In Michigan, we love our lakes and take pride in our jobs. The new, high-tech Great Lakes Tunnel planned for deep below the Mackinac Straits protects both. With the state emerging from a global health pandemic, it’s a project that couldn’t be more important.
That’s why the state’s leading labor, business, and industry voices are speaking out together in a unique coalition — Great Lakes. Michigan Jobs. — to support construction of the Great Lakes Tunnel.
As state and federal agencies review permit applications this summer, as they ask for public comment, and as state officials weigh the best next steps to kick-start Michigan’s economy, we encourage them to embrace the Tunnel project, and the lakes and jobs it protects.
The Great Lakes Tunnel replaces a portion of Line 5, the pipeline that crosses the straits along the bottom of the lakebed connecting Michigan’s two peninsulas. The Line 5 pipeline delivers the fuel that homeowners and worksites count on to keep Michigan’s economy moving.
Building the Tunnel will protect the lakes, make an already safe pipeline safer, create jobs and protect tens of thousands of other Michigan jobs when we need them most. Every one of those goals matters.
The Great Lakes are more than a natural resource. They’re Michigan’s way of life. Our state’s identity, our traditions, and our jobs depend on healthy Great Lakes, and we fight to defend them.
Placing the pipeline in a state-of-the-art concrete tunnel deep under the lakebed provides multiple layers of protection, safeguarding the Straits from the risk of an oil spill. An expert study commissioned by the state of Michigan examined the possibility of oil leaking into the Great Lakes from the proposed tunnel and found the risk “un-quantifiably low.”
The Tunnel is also a critical piece of the state’s economic infrastructure. Building and operating the Great Lakes Tunnel will require roughly 2 million manhours of labor – largely Michigan labor.
Just before the beginning of the COVID-19 public health crisis, Enbridge, the company paying to build the Tunnel, announced the selection of Michigan contractors to handle its construction.
Livonia-based Jay Dee Contractors, Inc. and the new Great Lakes Tunnel Constructors were selected to do the heavy lifting on the essential building project. And while the Tunnel itself will directly create hundreds of skilled trades jobs, its impact goes well beyond that.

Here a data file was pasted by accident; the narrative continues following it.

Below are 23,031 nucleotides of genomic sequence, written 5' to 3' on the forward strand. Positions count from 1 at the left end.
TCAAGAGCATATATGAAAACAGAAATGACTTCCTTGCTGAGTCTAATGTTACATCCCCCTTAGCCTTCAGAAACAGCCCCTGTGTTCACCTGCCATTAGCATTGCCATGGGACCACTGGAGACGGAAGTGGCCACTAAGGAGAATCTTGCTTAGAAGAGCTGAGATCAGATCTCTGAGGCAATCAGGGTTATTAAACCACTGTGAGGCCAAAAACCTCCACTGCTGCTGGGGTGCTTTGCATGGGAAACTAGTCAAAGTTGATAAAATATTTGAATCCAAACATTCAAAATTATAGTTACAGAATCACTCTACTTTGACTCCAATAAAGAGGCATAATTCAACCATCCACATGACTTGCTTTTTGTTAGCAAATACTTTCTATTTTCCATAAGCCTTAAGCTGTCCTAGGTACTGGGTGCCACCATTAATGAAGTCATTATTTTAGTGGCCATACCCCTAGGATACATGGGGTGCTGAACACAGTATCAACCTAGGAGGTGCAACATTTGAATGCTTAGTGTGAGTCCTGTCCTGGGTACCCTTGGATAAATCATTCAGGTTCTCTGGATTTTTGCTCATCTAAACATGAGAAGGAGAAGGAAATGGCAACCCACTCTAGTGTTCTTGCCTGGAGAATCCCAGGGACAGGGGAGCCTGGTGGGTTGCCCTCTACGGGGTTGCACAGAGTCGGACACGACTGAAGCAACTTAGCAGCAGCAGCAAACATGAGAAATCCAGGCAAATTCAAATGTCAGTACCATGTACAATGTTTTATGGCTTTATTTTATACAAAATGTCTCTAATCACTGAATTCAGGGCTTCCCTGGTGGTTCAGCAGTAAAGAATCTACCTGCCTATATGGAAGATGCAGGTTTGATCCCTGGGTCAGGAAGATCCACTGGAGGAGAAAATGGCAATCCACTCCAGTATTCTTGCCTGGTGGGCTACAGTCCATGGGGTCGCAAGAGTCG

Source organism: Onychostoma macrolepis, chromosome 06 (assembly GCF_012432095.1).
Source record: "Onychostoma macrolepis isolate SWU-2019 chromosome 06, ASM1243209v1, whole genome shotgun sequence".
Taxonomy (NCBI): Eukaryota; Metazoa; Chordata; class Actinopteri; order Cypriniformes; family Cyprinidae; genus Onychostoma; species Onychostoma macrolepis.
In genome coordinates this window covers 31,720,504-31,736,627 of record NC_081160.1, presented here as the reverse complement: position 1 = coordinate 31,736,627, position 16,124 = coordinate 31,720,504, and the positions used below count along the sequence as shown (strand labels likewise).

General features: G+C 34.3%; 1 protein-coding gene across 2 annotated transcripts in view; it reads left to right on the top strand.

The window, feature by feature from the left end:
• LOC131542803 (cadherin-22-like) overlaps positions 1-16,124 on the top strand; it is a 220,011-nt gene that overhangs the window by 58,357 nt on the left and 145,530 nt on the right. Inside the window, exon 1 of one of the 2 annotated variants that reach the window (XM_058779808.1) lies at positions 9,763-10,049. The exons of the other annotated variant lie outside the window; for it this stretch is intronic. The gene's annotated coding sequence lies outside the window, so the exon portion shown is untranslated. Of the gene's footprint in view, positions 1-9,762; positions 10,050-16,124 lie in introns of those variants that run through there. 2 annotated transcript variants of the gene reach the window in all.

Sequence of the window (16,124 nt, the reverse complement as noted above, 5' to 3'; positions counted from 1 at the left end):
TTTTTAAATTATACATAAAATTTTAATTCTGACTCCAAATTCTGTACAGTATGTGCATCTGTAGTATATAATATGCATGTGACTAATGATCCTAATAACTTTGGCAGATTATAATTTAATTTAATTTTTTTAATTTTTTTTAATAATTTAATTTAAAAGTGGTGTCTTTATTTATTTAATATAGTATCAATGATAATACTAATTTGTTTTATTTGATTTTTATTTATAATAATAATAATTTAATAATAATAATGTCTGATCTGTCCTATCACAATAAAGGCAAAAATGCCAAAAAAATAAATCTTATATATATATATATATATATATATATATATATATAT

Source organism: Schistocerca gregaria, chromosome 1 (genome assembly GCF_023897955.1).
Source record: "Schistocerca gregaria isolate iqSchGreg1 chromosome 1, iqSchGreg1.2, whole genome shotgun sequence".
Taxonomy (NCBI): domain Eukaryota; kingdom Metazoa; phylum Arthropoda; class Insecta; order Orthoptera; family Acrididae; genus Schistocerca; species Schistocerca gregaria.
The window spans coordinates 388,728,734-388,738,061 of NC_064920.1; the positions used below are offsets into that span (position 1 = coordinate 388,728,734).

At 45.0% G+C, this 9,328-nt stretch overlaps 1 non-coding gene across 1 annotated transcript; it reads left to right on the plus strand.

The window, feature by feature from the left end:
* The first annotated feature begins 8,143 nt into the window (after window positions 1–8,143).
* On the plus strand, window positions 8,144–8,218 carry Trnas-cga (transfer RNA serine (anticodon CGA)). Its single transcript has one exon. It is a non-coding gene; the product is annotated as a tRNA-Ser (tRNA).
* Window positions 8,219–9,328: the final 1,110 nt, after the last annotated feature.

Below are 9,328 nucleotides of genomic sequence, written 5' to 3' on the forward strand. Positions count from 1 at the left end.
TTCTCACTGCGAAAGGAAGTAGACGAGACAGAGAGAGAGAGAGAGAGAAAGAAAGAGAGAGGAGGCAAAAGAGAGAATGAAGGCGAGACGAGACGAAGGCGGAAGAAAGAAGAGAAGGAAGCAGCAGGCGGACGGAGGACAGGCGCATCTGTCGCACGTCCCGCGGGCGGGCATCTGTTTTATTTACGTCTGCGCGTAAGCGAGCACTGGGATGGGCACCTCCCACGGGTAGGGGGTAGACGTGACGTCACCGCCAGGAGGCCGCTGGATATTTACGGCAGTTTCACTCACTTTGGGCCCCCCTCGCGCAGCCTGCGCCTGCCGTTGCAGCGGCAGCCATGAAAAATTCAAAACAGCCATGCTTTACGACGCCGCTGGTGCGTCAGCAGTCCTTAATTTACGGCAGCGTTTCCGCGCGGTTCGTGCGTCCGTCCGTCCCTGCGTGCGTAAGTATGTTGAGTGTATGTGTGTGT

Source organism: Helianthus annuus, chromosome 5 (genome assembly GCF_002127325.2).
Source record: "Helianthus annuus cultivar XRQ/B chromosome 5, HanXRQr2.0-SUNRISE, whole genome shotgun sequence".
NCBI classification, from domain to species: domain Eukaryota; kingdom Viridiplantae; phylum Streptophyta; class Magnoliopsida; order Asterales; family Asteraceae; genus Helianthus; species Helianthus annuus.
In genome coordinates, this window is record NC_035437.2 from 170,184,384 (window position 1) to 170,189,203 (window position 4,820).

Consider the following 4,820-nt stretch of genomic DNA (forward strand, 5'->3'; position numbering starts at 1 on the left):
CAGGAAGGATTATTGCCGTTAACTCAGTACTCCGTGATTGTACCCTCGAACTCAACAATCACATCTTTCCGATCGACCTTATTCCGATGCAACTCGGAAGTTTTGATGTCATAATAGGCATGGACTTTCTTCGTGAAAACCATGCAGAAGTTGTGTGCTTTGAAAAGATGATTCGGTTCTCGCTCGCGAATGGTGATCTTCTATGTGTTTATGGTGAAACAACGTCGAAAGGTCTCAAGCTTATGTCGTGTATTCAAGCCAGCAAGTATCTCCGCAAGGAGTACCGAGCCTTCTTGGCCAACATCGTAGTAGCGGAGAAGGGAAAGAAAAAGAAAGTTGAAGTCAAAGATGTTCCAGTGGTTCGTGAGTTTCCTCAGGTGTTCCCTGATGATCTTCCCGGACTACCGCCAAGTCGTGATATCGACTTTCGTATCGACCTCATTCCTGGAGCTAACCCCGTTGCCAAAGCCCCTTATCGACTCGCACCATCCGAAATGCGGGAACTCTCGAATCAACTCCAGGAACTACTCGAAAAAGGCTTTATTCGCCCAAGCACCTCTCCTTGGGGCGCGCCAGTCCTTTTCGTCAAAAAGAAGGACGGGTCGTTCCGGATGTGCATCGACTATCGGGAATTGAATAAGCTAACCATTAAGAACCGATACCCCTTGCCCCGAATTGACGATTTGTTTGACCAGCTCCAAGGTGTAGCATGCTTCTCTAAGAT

More than ever as we emerge from the coronavirus pandemic, securing and protecting Michigan jobs matters, too. Building the tunnel protects tens of thousands of direct and indirect jobs that rely on the fuel that’s flowing today through Line 5, and keeps the state’s manufacturing, chemistry, tourism and service industries moving.
It's a project that means hundreds of millions in capital investment, tens of millions in local property, sales, and income tax revenue our local communities count on every day, too. What’s more, Enbridge Energy has agreed to foot the $500 million bill for the project.
With so much on the line, it’s no wonder this project is backed by Democrats and Republicans, business and labor, families “Up North” and across the lower peninsula.
This summer, regulators and agencies are reviewing permit applications for the Tunnel, and state officials are plotting out the state’s next steps to kickstart the economy. We’re excited to support a unique project that protects the Great Lakes, secures Michigan jobs, and will protect Michiganders’ access to affordable fuel.
Great Lakes. Michigan Jobs. We’re fighting together to defend them both. We hope you’ll join us.
Lee Graham is executive director, Labor Management Education Committee of Operating Engineers 324. John Walsh is president and CEO of Michigan Manufacturers Association.
The Great Lakes Tunnel coalition is led by a Steering Committee including the Michigan Manufacturers Association, Operating Engineers 324, Michigan Chamber of Commerce, Michigan Laborers, Michigan Chemistry Council, Michigan Building and Construction Trades Council, Michigan Oil and Gas Association, Michigan Propane Gas Association, Michigan Petroleum Association and Michigan Association of Convenience Stores, Lake Superior Community Partnership and API Michigan.